Saturday September 21, 2019

Study Reveals Poor Sleep Linked to Genetics

They also found that Restless Leg Syndrome is linked to poorer sleep from the genetic variants associated with sleep measures derived from the accelerometer data

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Representational image.
Representational image. Pixabay

Suffering from sleep disorder? Blame genetics. A new study has found several parts of our genetic code that could be responsible for poor sleep.

Researchers from the Massachusetts General Hospital (MGH) and the University of Exeter identified as many as 47 links between our genetic code and the quality and quantity of sleep.

Among the genomic regions discovered is a gene called PDE11A. The team found that an uncommon variant of this gene affects not only how long one sleeps but also the quality of sleep.

“This study identifies genetic variants influencing sleep traits, and will provide new insights into the molecular role of sleep in humans,” said lead author Samuel Jones from the University of Exeter.

Sleep deprivation can hurt performance and health. Wikimedia commons

“Changes in sleep quality, quantity and timing are linked to several human diseases such as diabetes and obesity, and psychiatric disorders,” added Andrew Wood from the varsity.

The study, published in the journal Nature Communications, the researchers looked at data from 85,670 participants of UK Biobank and 5,819 individuals from three other studies, who wore accelerometers-wrist-worn devices, which record activity levels continuously.

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They found that collectively, the genetic regions linked to sleep quality are also linked to the production of serotonin-a neurotransmitter associated with feelings of happiness and wellbeing. Serotonin is known to play a key role in sleep cycles and is theorised to help promote deeper and more restful sleep.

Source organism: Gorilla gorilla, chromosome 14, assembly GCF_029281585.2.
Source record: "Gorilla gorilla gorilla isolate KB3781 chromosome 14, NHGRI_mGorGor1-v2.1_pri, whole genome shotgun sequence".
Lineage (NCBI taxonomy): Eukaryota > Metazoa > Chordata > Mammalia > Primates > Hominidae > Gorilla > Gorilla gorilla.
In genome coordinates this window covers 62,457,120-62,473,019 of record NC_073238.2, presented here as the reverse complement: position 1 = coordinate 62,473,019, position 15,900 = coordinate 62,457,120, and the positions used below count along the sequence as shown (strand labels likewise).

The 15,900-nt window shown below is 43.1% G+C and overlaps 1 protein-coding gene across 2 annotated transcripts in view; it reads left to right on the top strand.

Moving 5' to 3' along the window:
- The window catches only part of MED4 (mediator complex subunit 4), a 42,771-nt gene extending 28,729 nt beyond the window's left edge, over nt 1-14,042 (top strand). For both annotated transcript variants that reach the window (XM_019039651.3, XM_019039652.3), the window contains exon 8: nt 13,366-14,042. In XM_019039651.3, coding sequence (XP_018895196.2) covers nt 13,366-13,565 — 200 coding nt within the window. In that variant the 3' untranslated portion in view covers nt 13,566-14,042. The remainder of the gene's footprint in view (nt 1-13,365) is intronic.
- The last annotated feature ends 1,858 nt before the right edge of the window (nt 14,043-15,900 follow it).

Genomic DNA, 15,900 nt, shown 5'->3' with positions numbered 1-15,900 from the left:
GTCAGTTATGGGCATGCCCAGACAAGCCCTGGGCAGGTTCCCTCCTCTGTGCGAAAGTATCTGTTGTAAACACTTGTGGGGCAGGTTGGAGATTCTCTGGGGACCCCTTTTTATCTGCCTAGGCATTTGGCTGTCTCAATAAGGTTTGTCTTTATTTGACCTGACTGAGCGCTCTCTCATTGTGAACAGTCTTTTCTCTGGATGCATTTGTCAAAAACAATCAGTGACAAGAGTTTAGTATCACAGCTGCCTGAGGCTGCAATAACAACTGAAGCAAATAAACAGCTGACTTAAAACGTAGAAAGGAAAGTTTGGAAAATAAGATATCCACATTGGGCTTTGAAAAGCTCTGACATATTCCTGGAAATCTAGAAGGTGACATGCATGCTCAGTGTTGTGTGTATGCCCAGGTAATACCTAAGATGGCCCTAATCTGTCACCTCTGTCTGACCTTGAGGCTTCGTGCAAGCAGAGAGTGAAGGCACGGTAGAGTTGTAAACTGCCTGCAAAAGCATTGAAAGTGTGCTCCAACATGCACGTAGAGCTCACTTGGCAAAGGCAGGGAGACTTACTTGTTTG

They also found that Restless Leg Syndrome is linked to poorer sleep from the genetic variants associated with sleep measures derived from the accelerometer data. (IANS)

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Poor Sleep Quality Associated with Reduced Memory in Senior Citizens

The researchers said regular sleep was important for best cognitive performance at any age

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Photo: www.myhousecallmd.com

Senior citizens, please take note. Lower sleep quality and variability in night sleep time may adversely affect your ability to recall past events, says a study.

The study, published in Frontiers in Human Neuroscience journal, underscores the importance of sleep in maintaining good cognitive functioning.

The study divided participants in two categories: younger adults (18-37 years) and older adults (56-76 years). The participants were given wearable accelerometers to measure sleep duration and quality over seven nights.

“The night-to-night variability in older adults had a major impact on their performance in tests aimed at evaluating episodic memory,” said Audrey Duarte, Associate Professor at the Georgia Institute of Technology, the US.

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“The more control older adults think they have, the younger they feel,” said study co-author Shevaun Neupert, Professor at North Carolina State University in the US. Pixabay

Stating that the association between sleep and memory has been known, Duarte said this study underlined the connection particularly among older adults and black participants.

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“We wanted to know how sleep affected memory, how well they remembered things and how well their brains functioned depending on how well they slept,” said Emily Hokett, a Ph.D student at the institute.

The researchers said regular sleep was important for best cognitive performance at any age. (IANS)